Singapore’s Prime Minister Lee Hsien Loong showcased Singapore Airlines’ deal with Boeing for buying 39 B787 and B777-9 aircraft.

That is the regional way to offer dollar-tribute to the US hegemon.

‘Strategic partnership’ with Vietnam
While Obama’s goal was to push a “strategic partnership” with Vietnam, Trump’s objectives are more economic. Following the post-1986 Vietnamese economic reforms and US extension of normal trade relations (NTR) status in 2001, bilateral trade soared from $220 million in 1994 to $45 billion in 2015, which has turned Vietnam into the 13th largest source for US imports (but only 37th largest destination for US exports).

According to Trump, the US got a $12 billion order from Boeing, but critics claim that the deal with Vietnam’s VietJet airline was a result of Obama’s visit in 2016. Nevertheless, Trump sees Vietnam as a deficit risk and the latter sees the US as a captive of agricultural interests.

Obama and his Pentagon dreamed of permanent US military installations in Vietnam. Trump might concede – if the price is right.

Strategic continuity with the Philippines
During the Aquino 3rd years (2010-16), increasing cooperation with the US resulted in the Enhanced Defense Cooperation Agreement (EDCA), the return of US forces, rearmament supported by the Pentagon and the escalation of maritime conflicts with China. However, close US ties also coincided with deep strategic dependency on US, economic polarization within the country and the spread of drugs, corruption and alleged “narco ties” with the pre-2016 regime.

With Duterte, the US-Philippine relationship has been subject to a recalibration and, at the end of the Obama era, alleged US efforts at destabilization. Duterte’s sovereign foreign policy maintains US security guarantees but benefits from economic ties with China. Now the Philippines is linked to China’s One Road One Belt (OBOR) initiative, which supports the government’s infrastructure program to triple the Philippine per capita incomes in the next 25 years.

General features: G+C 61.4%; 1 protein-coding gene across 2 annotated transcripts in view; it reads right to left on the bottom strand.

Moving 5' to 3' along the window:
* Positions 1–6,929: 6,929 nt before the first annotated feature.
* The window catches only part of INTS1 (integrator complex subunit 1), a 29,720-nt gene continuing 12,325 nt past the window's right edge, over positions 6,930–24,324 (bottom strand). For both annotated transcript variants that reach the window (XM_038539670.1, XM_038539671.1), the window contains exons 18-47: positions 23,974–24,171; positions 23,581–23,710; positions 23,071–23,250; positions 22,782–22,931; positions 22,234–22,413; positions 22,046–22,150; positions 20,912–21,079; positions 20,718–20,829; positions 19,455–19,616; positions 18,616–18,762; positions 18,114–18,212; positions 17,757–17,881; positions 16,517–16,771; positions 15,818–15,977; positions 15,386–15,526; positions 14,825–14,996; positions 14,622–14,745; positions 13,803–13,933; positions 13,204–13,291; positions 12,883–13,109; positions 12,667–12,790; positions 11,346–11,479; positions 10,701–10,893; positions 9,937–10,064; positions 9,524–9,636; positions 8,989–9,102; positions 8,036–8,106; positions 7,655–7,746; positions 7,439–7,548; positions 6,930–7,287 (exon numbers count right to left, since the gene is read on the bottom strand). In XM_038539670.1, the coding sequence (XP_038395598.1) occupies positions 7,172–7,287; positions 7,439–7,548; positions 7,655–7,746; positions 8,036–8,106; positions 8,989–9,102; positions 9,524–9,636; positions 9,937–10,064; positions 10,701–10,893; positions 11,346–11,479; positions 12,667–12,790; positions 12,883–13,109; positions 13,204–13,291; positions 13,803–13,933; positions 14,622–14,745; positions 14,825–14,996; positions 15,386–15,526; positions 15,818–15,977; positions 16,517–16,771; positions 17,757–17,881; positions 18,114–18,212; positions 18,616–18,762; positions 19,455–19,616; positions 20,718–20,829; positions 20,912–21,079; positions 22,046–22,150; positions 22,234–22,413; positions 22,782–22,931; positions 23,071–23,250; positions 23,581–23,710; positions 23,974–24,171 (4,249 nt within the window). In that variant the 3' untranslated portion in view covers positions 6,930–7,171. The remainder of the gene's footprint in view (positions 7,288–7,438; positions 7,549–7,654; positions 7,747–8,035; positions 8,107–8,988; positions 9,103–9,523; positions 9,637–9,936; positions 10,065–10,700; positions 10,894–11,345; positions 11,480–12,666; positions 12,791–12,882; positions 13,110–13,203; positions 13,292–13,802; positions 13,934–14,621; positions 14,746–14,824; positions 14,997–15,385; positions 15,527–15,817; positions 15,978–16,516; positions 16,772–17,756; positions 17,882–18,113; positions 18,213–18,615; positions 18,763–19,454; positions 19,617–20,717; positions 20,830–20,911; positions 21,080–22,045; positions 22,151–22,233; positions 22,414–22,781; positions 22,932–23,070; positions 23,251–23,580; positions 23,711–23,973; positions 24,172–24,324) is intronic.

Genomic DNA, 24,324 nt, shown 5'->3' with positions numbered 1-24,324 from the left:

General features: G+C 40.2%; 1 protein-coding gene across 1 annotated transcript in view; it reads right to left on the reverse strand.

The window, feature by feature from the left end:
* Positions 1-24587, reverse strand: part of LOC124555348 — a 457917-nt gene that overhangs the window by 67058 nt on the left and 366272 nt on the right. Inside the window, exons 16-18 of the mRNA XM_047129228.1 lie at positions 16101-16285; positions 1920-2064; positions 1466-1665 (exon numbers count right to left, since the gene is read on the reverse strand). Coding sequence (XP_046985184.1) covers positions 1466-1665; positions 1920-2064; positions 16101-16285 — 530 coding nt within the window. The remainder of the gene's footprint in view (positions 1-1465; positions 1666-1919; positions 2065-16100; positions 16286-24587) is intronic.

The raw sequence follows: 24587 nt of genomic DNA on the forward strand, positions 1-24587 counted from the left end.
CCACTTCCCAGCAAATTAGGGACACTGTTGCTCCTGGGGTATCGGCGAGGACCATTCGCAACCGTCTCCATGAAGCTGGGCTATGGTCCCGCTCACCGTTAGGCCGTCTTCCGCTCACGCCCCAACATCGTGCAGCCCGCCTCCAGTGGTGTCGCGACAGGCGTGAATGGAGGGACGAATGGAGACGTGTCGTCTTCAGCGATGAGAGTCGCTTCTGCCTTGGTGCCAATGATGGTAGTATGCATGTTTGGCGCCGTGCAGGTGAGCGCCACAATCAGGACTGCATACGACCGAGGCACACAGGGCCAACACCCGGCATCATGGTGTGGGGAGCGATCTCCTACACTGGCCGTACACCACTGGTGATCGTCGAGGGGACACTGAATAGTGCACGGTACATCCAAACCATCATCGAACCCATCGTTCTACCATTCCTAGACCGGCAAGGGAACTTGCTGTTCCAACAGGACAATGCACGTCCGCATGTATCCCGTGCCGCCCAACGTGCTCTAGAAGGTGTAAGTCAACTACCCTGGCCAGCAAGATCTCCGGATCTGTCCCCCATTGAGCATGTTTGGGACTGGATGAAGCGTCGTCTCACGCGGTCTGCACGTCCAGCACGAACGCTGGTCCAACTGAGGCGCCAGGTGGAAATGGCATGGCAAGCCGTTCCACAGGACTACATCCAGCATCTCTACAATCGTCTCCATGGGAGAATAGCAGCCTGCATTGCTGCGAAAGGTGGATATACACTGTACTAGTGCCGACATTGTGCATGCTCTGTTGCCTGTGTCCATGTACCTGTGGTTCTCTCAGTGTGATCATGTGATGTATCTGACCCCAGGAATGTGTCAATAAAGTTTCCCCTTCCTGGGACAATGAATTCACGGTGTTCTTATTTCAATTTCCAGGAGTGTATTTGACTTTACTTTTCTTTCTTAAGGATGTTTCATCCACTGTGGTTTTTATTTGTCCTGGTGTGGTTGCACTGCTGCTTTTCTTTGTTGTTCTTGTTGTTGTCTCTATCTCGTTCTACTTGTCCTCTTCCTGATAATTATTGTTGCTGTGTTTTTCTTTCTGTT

Concurrently, US-Philippine tensions have been eased as Duterte has developed more constructive personal ties with the Trump White House.

Free trade prospects
Trump also attended the Asia Pacific Economic Cooperation (APEC) Summit in Danang, Vietnam, followed by the 50th anniversary of Asean in Manila. While trade ministers from 11 countries announced they would push ahead with a TPP without the US, the latter is a shaky TPP lite that will serve as a face-saving measure to Japan and as a hedge option to other nations.

The best APEC may hope for is long-term US-Chinese cooperation for the Free Trade Area of Asia-Pacific (FTAAP), which focuses on trade and investment and has room for both the US and China.

In effect, the Asean nations’ integration plan AEC 2025, which would be undermined by a “America First” policy, stands to benefit from China’s OBOR plans, and the Asian Infrastructure Investment initiative (AIIP).

New risks, new opportunities
Except for China, Trump’s Asian tour was largely a hard sell of military assets across the region. While the conventional wisdom is that Obama achieved America’s pivot to Asia, the reality is that the pivot was mainly military and sought strategic gains.

This is why: During the Obama military pivot to Asia, Asia/Oceania received most of global imports (43 percent), according to SIPRI. The US continues to dominate imports to its key security allies in Australia, Japan, and South Korea. But while the Obama pivot contributed to maritime conflicts in the region thus fueling demand for weapons, the Pentagon did not cash the profits. Instead, today Russia accounts for most arms deliveries to Asia and Oceania (37 percent), followed by the US (27 percent) and China (10 percent).

What about the economic realities? Trump said that the Asian tour generated “at least $300 billion worth of deals,” which will more than “triple in a fairly short period of time.” Yet, the bottom line is $253 billion from deals with China and perhaps a total of $300 billion – if Asean deals that were negotiated prior to the tour are included. That may be far more than any post-Cold War US administration – including Clinton, Bush and Obama – ever achieved in Asia.

If US-Chinese economic ties prevail, China’s rebalancing and the rise of emerging Asia could contribute to far greater economic gains with the US and in the region.

Dr Dan Steinbock is the founder of Difference Group and has served as research director at the India, China and America Institute (USA) and visiting fellow at the Shanghai Institutes for International Studies (China) and the EU Center (Singapore). For more, see https://www.differencegroup.net/